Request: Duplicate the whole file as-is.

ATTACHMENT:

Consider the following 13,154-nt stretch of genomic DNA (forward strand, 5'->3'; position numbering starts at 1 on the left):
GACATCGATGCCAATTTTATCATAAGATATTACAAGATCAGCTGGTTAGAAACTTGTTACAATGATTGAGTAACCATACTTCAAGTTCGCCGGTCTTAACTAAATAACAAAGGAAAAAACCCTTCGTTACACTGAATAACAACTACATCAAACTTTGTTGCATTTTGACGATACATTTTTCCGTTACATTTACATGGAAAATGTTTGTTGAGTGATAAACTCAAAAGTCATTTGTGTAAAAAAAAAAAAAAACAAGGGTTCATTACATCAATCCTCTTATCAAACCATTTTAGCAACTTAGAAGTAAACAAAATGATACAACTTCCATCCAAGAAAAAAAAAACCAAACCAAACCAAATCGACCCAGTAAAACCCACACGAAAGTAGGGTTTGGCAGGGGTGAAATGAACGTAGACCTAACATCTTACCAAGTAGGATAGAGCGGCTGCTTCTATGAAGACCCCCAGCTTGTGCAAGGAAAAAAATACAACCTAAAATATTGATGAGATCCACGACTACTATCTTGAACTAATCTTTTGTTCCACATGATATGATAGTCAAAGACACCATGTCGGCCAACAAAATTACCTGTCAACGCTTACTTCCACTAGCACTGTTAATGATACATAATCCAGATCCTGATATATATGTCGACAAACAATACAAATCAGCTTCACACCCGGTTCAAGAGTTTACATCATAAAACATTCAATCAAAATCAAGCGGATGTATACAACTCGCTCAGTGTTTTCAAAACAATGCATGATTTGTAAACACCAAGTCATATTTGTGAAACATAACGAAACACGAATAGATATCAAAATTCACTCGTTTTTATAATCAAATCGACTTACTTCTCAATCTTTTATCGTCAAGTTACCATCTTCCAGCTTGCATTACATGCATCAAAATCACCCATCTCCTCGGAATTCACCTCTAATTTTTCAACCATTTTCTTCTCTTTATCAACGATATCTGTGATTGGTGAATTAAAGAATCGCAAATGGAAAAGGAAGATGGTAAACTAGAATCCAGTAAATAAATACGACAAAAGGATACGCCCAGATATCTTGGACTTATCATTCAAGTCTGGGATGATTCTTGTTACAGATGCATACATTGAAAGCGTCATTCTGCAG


Consider the following 13,154-nt stretch of genomic DNA (forward strand, 5'->3'; position numbering starts at 1 on the left):
GACATCGATGCCAATTTTATCATAAGATATTACAAGATCAGCTGGTTAGAAACTTGTTACAATGATTGAGTAACCATACTTCAAGTTCGCCGGTCTTAACTAAATAACAAAGGAAAAAACCCTTCGTTACACTGAATAACAACTACATCAAACTTTGTTGCATTTTGACGATACATTTTTCCGTTACATTTACATGGAAAATGTTTGTTGAGTGATAAACTCAAAAGTCATTTGTGTAAAAAAAAAAAAAAACAAGGGTTCATTACATCAATCCTCTTATCAAACCATTTTAGCAACTTAGAAGTAAACAAAATGATACAACTTCCATCCAAGAAAAAAAAAACCAAACCAAACCAAATCGACCCAGTAAAACCCACACGAAAGTAGGGTTTGGCAGGGGTGAAATGAACGTAGACCTAACATCTTACCAAGTAGGATAGAGCGGCTGCTTCTATGAAGACCCCCAGCTTGTGCAAGGAAAAAAATACAACCTAAAATATTGATGAGATCCACGACTACTATCTTGAACTAATCTTTTGTTCCACATGATATGATAGTCAAAGACACCATGTCGGCCAACAAAATTACCTGTCAACGCTTACTTCCACTAGCACTGTTAATGATACATAATCCAGATCCTGATATATATGTCGACAAACAATACAAATCAGCTTCACACCCGGTTCAAGAGTTTACATCATAAAACATTCAATCAAAATCAAGCGGATGTATACAACTCGCTCAGTGTTTTCAAAACAATGCATGATTTGTAAACACCAAGTCATATTTGTGAAACATAACGAAACACGAATAGATATCAAAATTCACTCGTTTTTATAATCAAATCGACTTACTTCTCAATCTTTTATCGTCAAGTTACCATCTTCCAGCTTGCATTACATGCATCAAAATCACCCATCTCCTCGGAATTCACCTCTAATTTTTCAACCATTTTCTTCTCTTTATCAACGATATCTGTGATTGGTGAATTAAAGAATCGCAAATGGAAAAGGAAGATGGTAAACTAGAATCCAGTAAATAAATACGACAAAAGGATACGCCCAGATATCTTGGACTTATCATTCAAGTCTGGGATGATTCTTGTTACAGATGCATACATTGAAAGCGTCATTCTGCAG